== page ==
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Recent articles and videos from news sources that mention the California Chamber of Commerce (CalChamber.)

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2019

SB 1300 Expands FEHA Litigation-Part II
In addition to the statutory changes described above, SB 1300 sets forth several statements of “legislative intent” about the application of FEHA in regard to harassment claims. The measure does so in Section One of the bill by adding Section 12923 to the Government Code that sets forth five statements “with regard to application of the laws about harassment contained in this part.” (Laura Curtis and Chris Micheli in Fox & Hounds Daily, 1/17/19)

SB 1300 Expands FEHA Litigation, But Employers and Lawyers Beware
Governor Jerry Brown signed Senate Bill 1300 (Jackson) on September 30, 2018 as Chapter 955. Among other provisions, this comprehensive bill makes a number of statutory changes for litigating sexual harassment claims and prohibits employers from requiring employees to sign a release of claims under the Fair Employment and Housing Act in exchange for a raise or as a condition of employment. (Laura Curtis and Chris Micheli in Fox & Hounds Daily, 1/16/19)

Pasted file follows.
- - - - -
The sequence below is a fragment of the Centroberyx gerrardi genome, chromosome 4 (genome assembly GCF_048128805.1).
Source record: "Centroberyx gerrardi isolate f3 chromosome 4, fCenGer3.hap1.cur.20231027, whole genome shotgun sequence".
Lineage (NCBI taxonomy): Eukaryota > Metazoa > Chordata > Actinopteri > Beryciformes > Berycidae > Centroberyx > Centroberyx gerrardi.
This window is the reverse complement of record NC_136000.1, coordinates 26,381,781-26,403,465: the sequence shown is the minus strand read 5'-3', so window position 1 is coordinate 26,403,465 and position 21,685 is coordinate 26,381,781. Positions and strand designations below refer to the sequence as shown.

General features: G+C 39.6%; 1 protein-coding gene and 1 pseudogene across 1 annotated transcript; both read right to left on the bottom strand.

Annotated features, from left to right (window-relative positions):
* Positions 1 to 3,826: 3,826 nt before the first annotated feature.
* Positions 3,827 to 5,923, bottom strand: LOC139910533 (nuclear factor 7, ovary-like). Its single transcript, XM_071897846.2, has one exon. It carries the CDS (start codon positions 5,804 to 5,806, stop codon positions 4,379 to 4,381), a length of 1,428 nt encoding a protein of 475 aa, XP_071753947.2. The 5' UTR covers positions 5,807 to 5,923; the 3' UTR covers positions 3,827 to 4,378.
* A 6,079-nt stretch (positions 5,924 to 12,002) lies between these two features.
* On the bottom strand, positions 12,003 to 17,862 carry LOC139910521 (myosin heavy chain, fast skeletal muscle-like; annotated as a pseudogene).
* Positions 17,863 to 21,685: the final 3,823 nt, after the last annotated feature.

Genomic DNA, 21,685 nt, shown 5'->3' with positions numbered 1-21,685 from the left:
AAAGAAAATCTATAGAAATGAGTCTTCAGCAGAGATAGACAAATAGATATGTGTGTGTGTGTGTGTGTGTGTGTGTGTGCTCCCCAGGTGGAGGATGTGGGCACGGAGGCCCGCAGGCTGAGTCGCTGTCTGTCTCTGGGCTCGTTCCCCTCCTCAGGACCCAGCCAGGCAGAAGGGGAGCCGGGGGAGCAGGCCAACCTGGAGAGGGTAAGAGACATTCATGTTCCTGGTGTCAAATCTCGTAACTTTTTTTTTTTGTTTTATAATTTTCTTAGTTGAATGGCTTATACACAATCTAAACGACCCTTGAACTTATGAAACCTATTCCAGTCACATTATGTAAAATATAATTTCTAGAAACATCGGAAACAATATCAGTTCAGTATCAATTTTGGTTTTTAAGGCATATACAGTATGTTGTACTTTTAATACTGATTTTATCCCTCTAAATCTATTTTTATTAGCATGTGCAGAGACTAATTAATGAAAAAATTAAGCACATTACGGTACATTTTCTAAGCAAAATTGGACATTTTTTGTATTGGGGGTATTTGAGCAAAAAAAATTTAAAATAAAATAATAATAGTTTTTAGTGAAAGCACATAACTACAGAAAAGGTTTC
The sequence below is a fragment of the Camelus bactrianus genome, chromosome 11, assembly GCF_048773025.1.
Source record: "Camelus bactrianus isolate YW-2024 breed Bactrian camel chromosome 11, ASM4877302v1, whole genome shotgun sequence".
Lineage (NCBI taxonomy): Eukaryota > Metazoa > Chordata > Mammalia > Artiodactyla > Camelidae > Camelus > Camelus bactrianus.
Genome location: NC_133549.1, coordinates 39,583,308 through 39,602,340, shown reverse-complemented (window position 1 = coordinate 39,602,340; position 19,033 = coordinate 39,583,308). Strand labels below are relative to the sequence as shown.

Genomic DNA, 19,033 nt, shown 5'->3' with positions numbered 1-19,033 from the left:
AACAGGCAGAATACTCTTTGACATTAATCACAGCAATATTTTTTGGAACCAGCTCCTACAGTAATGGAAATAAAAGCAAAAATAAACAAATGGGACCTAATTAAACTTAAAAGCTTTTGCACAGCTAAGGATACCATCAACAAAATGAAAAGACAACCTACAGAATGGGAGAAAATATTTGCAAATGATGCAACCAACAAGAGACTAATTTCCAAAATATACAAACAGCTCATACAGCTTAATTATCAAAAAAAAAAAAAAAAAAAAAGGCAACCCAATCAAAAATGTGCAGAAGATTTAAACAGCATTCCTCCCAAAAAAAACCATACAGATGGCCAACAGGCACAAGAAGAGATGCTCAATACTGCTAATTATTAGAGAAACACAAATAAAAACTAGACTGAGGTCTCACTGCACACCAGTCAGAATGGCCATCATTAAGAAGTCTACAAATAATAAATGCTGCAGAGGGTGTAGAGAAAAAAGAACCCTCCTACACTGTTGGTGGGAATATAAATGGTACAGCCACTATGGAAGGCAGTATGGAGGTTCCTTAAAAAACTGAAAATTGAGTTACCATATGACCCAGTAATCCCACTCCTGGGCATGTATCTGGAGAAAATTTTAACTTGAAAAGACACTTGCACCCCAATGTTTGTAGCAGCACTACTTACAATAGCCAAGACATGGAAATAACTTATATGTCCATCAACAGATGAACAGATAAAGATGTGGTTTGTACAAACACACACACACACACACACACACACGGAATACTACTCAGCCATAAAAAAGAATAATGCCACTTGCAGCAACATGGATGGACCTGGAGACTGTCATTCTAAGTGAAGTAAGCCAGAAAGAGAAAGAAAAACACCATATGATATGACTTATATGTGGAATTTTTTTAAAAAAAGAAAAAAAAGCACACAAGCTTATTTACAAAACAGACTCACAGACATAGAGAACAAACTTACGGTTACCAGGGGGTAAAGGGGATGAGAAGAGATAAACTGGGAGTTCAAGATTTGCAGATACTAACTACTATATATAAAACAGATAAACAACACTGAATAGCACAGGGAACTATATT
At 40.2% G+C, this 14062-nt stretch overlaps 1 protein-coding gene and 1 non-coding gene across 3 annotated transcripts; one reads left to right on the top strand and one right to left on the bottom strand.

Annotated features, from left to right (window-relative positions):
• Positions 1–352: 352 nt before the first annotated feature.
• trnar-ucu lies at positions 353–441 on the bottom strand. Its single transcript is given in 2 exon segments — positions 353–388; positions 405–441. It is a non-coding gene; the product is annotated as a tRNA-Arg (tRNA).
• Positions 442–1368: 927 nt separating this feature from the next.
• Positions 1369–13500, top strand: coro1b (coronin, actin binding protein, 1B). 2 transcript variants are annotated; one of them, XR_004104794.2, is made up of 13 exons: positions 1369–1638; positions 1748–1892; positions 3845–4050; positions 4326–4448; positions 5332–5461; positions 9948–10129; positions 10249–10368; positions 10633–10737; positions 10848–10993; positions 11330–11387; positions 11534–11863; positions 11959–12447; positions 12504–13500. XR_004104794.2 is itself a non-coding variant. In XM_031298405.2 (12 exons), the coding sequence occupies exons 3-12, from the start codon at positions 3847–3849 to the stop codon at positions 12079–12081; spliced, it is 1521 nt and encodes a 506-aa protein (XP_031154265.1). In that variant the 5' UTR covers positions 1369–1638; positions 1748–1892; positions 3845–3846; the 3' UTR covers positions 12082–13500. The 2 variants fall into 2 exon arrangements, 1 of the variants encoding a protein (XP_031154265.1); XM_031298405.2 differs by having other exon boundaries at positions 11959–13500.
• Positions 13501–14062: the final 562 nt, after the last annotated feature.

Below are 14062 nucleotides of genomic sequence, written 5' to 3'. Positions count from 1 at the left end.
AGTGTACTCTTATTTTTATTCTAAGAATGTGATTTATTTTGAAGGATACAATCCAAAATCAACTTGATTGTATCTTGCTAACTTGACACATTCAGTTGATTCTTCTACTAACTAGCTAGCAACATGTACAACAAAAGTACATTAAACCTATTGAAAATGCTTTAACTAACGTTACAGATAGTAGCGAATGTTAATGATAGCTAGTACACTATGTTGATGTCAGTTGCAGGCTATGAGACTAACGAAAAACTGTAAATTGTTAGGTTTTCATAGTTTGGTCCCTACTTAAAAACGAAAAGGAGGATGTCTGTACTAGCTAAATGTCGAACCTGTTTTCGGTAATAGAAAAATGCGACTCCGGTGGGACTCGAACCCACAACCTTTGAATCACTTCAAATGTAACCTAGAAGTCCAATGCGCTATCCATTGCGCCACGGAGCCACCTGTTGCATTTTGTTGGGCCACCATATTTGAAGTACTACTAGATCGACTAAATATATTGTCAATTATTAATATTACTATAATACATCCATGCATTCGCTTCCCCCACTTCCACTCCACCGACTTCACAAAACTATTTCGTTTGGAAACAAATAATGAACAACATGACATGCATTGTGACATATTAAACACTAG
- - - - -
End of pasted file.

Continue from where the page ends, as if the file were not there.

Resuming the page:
In 2019, California Workers Gain on Pay and Working Conditions. Employers Say it Will be Costly
The California Chamber of Commerce nonetheless boasted of fending off all 29 bills on its annual “Job Killers” list — legislation it claimed would “decimate economic and job growth.” Its biggest win: Gov. Jerry Brown’s September veto of Assembly Bill 3080, a measure to curb businesses’ ability to force workers into private arbitration, preventing them from filing lawsuits over sexual harassment, wage theft, discrimination and other complaints. Brown cited recent U.S. Supreme Court decisions affirming mandatory arbitration policies, saying the California bill “plainly violates federal law” — a stance disputed by proponents. “We know many of these job-killing proposals will return next session,” said CalChamber President and CEO Allan Zaremberg. “But legislators need to understand that California employers have reached their limit with respect to new laws and regulations that increase costs through threat of litigation.” (Los Angeles Times, 1/1/19)